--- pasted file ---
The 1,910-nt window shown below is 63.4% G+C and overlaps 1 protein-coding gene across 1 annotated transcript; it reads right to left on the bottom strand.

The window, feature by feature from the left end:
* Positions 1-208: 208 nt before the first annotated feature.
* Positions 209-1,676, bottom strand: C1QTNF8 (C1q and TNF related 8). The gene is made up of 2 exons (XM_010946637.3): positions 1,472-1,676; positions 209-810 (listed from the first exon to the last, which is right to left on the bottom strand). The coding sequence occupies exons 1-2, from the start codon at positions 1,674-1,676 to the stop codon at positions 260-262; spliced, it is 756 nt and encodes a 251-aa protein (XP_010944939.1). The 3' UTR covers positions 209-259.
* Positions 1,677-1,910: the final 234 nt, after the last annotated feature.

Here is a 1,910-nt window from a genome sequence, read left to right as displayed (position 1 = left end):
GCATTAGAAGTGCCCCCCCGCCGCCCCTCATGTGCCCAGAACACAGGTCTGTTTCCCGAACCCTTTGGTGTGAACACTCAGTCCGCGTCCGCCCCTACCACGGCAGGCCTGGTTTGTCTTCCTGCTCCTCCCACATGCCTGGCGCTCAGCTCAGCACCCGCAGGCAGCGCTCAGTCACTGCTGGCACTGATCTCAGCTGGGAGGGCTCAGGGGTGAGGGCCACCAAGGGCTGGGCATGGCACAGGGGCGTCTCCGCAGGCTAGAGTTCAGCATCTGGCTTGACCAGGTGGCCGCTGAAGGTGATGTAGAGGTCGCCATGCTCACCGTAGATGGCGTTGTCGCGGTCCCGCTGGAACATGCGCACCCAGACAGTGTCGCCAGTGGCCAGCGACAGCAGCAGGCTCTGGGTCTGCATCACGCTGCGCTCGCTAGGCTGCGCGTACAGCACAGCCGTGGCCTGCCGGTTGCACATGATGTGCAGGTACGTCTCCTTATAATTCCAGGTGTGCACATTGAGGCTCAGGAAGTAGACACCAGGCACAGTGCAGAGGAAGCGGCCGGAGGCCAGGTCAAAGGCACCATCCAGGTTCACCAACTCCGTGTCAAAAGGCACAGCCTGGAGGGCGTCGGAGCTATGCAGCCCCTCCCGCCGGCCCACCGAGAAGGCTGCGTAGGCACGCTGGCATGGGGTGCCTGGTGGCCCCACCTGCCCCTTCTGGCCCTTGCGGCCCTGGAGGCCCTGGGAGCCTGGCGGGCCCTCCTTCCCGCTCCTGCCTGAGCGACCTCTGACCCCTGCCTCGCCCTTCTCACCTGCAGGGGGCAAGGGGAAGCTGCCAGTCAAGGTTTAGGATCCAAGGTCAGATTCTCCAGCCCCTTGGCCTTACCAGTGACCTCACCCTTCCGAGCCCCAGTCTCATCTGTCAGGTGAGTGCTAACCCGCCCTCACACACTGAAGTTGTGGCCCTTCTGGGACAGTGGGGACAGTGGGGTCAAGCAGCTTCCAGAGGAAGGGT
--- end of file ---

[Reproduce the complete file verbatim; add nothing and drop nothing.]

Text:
The 1,910-nt window shown below is 63.4% G+C and overlaps 1 protein-coding gene across 1 annotated transcript; it reads right to left on the bottom strand.

The window, feature by feature from the left end:
* Positions 1-208: 208 nt before the first annotated feature.
* Positions 209-1,676, bottom strand: C1QTNF8 (C1q and TNF related 8). The gene is made up of 2 exons (XM_010946637.3): positions 1,472-1,676; positions 209-810 (listed from the first exon to the last, which is right to left on the bottom strand). The coding sequence occupies exons 1-2, from the start codon at positions 1,674-1,676 to the stop codon at positions 260-262; spliced, it is 756 nt and encodes a 251-aa protein (XP_010944939.1). The 3' UTR covers positions 209-259.
* Positions 1,677-1,910: the final 234 nt, after the last annotated feature.

Here is a 1,910-nt window from a genome sequence, read left to right as displayed (position 1 = left end):
GCATTAGAAGTGCCCCCCCGCCGCCCCTCATGTGCCCAGAACACAGGTCTGTTTCCCGAACCCTTTGGTGTGAACACTCAGTCCGCGTCCGCCCCTACCACGGCAGGCCTGGTTTGTCTTCCTGCTCCTCCCACATGCCTGGCGCTCAGCTCAGCACCCGCAGGCAGCGCTCAGTCACTGCTGGCACTGATCTCAGCTGGGAGGGCTCAGGGGTGAGGGCCACCAAGGGCTGGGCATGGCACAGGGGCGTCTCCGCAGGCTAGAGTTCAGCATCTGGCTTGACCAGGTGGCCGCTGAAGGTGATGTAGAGGTCGCCATGCTCACCGTAGATGGCGTTGTCGCGGTCCCGCTGGAACATGCGCACCCAGACAGTGTCGCCAGTGGCCAGCGACAGCAGCAGGCTCTGGGTCTGCATCACGCTGCGCTCGCTAGGCTGCGCGTACAGCACAGCCGTGGCCTGCCGGTTGCACATGATGTGCAGGTACGTCTCCTTATAATTCCAGGTGTGCACATTGAGGCTCAGGAAGTAGACACCAGGCACAGTGCAGAGGAAGCGGCCGGAGGCCAGGTCAAAGGCACCATCCAGGTTCACCAACTCCGTGTCAAAAGGCACAGCCTGGAGGGCGTCGGAGCTATGCAGCCCCTCCCGCCGGCCCACCGAGAAGGCTGCGTAGGCACGCTGGCATGGGGTGCCTGGTGGCCCCACCTGCCCCTTCTGGCCCTTGCGGCCCTGGAGGCCCTGGGAGCCTGGCGGGCCCTCCTTCCCGCTCCTGCCTGAGCGACCTCTGACCCCTGCCTCGCCCTTCTCACCTGCAGGGGGCAAGGGGAAGCTGCCAGTCAAGGTTTAGGATCCAAGGTCAGATTCTCCAGCCCCTTGGCCTTACCAGTGACCTCACCCTTCCGAGCCCCAGTCTCATCTGTCAGGTGAGTGCTAACCCGCCCTCACACACTGAAGTTGTGGCCCTTCTGGGACAGTGGGGACAGTGGGGTCAAGCAGCTTCCAGAGGAAGGGT